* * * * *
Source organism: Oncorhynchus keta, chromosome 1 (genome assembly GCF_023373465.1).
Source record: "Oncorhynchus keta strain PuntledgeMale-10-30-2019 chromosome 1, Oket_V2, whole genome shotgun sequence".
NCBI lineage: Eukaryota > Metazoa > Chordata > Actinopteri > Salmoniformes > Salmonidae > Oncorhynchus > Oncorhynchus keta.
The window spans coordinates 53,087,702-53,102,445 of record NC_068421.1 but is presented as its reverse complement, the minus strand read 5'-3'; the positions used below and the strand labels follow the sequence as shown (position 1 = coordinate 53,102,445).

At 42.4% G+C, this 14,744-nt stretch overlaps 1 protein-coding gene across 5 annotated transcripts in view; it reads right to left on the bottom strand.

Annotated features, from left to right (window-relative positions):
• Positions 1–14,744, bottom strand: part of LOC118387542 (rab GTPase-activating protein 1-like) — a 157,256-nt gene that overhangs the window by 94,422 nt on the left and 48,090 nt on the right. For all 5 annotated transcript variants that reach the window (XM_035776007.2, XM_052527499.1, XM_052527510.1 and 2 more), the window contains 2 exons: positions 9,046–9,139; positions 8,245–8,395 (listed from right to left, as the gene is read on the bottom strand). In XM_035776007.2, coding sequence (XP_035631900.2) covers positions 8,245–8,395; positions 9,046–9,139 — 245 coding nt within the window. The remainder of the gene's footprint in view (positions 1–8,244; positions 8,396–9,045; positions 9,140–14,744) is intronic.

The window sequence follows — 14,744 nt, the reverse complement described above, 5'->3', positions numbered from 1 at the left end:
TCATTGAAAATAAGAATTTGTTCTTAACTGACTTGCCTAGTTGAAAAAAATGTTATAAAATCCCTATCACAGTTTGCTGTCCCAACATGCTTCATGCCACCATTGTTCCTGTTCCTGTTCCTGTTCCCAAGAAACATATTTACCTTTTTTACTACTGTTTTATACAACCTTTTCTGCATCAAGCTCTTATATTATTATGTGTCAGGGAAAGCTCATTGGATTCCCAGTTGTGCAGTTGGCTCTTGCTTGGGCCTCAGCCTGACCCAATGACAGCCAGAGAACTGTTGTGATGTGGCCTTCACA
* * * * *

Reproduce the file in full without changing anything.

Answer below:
Source organism: Oncorhynchus keta, chromosome 1 (genome assembly GCF_023373465.1).
Source record: "Oncorhynchus keta strain PuntledgeMale-10-30-2019 chromosome 1, Oket_V2, whole genome shotgun sequence".
NCBI lineage: Eukaryota > Metazoa > Chordata > Actinopteri > Salmoniformes > Salmonidae > Oncorhynchus > Oncorhynchus keta.
The window spans coordinates 53,087,702-53,102,445 of record NC_068421.1 but is presented as its reverse complement, the minus strand read 5'-3'; the positions used below and the strand labels follow the sequence as shown (position 1 = coordinate 53,102,445).

At 42.4% G+C, this 14,744-nt stretch overlaps 1 protein-coding gene across 5 annotated transcripts in view; it reads right to left on the bottom strand.

Annotated features, from left to right (window-relative positions):
• Positions 1–14,744, bottom strand: part of LOC118387542 (rab GTPase-activating protein 1-like) — a 157,256-nt gene that overhangs the window by 94,422 nt on the left and 48,090 nt on the right. For all 5 annotated transcript variants that reach the window (XM_035776007.2, XM_052527499.1, XM_052527510.1 and 2 more), the window contains 2 exons: positions 9,046–9,139; positions 8,245–8,395 (listed from right to left, as the gene is read on the bottom strand). In XM_035776007.2, coding sequence (XP_035631900.2) covers positions 8,245–8,395; positions 9,046–9,139 — 245 coding nt within the window. The remainder of the gene's footprint in view (positions 1–8,244; positions 8,396–9,045; positions 9,140–14,744) is intronic.

The window sequence follows — 14,744 nt, the reverse complement described above, 5'->3', positions numbered from 1 at the left end:
TCATTGAAAATAAGAATTTGTTCTTAACTGACTTGCCTAGTTGAAAAAAATGTTATAAAATCCCTATCACAGTTTGCTGTCCCAACATGCTTCATGCCACCATTGTTCCTGTTCCTGTTCCTGTTCCCAAGAAACATATTTACCTTTTTTACTACTGTTTTATACAACCTTTTCTGCATCAAGCTCTTATATTATTATGTGTCAGGGAAAGCTCATTGGATTCCCAGTTGTGCAGTTGGCTCTTGCTTGGGCCTCAGCCTGACCCAATGACAGCCAGAGAACTGTTGTGATGTGGCCTTCACA